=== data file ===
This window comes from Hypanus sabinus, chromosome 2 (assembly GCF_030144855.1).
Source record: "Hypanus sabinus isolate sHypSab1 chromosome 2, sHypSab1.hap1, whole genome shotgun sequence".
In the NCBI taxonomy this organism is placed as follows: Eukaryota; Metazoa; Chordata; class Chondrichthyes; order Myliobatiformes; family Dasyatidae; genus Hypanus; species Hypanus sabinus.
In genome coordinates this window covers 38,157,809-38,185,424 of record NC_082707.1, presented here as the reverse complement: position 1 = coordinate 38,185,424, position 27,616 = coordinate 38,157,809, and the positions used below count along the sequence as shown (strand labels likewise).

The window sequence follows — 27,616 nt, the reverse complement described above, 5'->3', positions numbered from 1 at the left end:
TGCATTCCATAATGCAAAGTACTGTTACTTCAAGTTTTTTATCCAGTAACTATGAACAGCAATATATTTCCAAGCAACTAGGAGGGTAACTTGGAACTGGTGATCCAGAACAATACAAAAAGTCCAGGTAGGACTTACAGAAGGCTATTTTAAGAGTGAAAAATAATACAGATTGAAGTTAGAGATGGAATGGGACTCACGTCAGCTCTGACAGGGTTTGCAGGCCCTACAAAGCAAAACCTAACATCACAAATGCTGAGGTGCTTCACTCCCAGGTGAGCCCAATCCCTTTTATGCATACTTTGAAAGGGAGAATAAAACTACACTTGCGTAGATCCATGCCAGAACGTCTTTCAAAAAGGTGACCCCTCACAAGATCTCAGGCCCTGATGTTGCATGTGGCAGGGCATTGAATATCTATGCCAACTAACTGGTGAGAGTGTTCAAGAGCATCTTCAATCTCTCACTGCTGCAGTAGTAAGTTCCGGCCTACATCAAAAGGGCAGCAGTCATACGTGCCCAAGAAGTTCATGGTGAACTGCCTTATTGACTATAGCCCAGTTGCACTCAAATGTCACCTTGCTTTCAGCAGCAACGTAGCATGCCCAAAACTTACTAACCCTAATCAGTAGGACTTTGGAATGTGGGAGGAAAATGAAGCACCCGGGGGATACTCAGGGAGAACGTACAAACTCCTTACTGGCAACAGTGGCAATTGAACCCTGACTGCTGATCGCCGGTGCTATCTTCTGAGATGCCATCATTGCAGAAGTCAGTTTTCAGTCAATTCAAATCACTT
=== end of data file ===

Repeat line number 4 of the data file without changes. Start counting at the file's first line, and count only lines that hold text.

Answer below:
In genome coordinates this window covers 38,157,809-38,185,424 of record NC_082707.1, presented here as the reverse complement: position 1 = coordinate 38,185,424, position 27,616 = coordinate 38,157,809, and the positions used below count along the sequence as shown (strand labels likewise).